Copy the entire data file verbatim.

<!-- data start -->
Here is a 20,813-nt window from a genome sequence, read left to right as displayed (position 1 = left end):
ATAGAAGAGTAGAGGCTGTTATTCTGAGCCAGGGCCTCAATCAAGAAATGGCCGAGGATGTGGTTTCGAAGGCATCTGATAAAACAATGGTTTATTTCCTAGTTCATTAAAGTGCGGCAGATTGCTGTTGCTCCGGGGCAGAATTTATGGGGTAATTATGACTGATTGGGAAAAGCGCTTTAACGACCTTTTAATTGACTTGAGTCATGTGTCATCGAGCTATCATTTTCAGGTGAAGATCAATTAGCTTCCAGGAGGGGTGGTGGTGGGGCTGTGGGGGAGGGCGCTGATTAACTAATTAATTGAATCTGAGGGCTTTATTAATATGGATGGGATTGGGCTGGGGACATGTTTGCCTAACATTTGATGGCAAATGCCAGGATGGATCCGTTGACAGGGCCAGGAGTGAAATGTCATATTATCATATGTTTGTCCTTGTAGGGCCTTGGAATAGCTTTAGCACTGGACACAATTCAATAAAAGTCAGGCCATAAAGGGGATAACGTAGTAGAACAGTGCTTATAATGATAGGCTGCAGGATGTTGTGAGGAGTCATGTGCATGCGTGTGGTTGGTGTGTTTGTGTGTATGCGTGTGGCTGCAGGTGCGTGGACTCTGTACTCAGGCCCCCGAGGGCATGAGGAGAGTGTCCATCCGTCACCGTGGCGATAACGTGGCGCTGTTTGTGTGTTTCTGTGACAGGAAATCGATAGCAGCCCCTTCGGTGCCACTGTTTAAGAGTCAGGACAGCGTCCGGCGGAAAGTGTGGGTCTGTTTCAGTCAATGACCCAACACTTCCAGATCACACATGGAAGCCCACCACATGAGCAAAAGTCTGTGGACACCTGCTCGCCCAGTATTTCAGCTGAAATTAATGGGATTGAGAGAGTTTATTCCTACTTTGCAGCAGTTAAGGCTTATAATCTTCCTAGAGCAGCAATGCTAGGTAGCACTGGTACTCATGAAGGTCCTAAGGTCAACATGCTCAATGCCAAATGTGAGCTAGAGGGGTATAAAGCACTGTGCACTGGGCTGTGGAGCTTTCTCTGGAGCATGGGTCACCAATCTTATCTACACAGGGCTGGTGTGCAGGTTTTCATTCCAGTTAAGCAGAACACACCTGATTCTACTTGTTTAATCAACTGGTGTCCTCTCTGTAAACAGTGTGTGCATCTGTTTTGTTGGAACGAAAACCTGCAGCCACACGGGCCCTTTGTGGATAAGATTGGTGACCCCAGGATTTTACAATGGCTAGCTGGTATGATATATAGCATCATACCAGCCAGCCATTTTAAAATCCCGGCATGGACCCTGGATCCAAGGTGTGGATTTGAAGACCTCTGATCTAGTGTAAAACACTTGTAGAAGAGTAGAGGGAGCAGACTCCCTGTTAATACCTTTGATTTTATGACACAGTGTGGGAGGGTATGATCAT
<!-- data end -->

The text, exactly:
Here is a 20,813-nt window from a genome sequence, read left to right as displayed (position 1 = left end):
ATAGAAGAGTAGAGGCTGTTATTCTGAGCCAGGGCCTCAATCAAGAAATGGCCGAGGATGTGGTTTCGAAGGCATCTGATAAAACAATGGTTTATTTCCTAGTTCATTAAAGTGCGGCAGATTGCTGTTGCTCCGGGGCAGAATTTATGGGGTAATTATGACTGATTGGGAAAAGCGCTTTAACGACCTTTTAATTGACTTGAGTCATGTGTCATCGAGCTATCATTTTCAGGTGAAGATCAATTAGCTTCCAGGAGGGGTGGTGGTGGGGCTGTGGGGGAGGGCGCTGATTAACTAATTAATTGAATCTGAGGGCTTTATTAATATGGATGGGATTGGGCTGGGGACATGTTTGCCTAACATTTGATGGCAAATGCCAGGATGGATCCGTTGACAGGGCCAGGAGTGAAATGTCATATTATCATATGTTTGTCCTTGTAGGGCCTTGGAATAGCTTTAGCACTGGACACAATTCAATAAAAGTCAGGCCATAAAGGGGATAACGTAGTAGAACAGTGCTTATAATGATAGGCTGCAGGATGTTGTGAGGAGTCATGTGCATGCGTGTGGTTGGTGTGTTTGTGTGTATGCGTGTGGCTGCAGGTGCGTGGACTCTGTACTCAGGCCCCCGAGGGCATGAGGAGAGTGTCCATCCGTCACCGTGGCGATAACGTGGCGCTGTTTGTGTGTTTCTGTGACAGGAAATCGATAGCAGCCCCTTCGGTGCCACTGTTTAAGAGTCAGGACAGCGTCCGGCGGAAAGTGTGGGTCTGTTTCAGTCAATGACCCAACACTTCCAGATCACACATGGAAGCCCACCACATGAGCAAAAGTCTGTGGACACCTGCTCGCCCAGTATTTCAGCTGAAATTAATGGGATTGAGAGAGTTTATTCCTACTTTGCAGCAGTTAAGGCTTATAATCTTCCTAGAGCAGCAATGCTAGGTAGCACTGGTACTCATGAAGGTCCTAAGGTCAACATGCTCAATGCCAAATGTGAGCTAGAGGGGTATAAAGCACTGTGCACTGGGCTGTGGAGCTTTCTCTGGAGCATGGGTCACCAATCTTATCTACACAGGGCTGGTGTGCAGGTTTTCATTCCAGTTAAGCAGAACACACCTGATTCTACTTGTTTAATCAACTGGTGTCCTCTCTGTAAACAGTGTGTGCATCTGTTTTGTTGGAACGAAAACCTGCAGCCACACGGGCCCTTTGTGGATAAGATTGGTGACCCCAGGATTTTACAATGGCTAGCTGGTATGATATATAGCATCATACCAGCCAGCCATTTTAAAATCCCGGCATGGACCCTGGATCCAAGGTGTGGATTTGAAGACCTCTGATCTAGTGTAAAACACTTGTAGAAGAGTAGAGGGAGCAGACTCCCTGTTAATACCTTTGATTTTATGACACAGTGTGGGAGGGTATGATCAT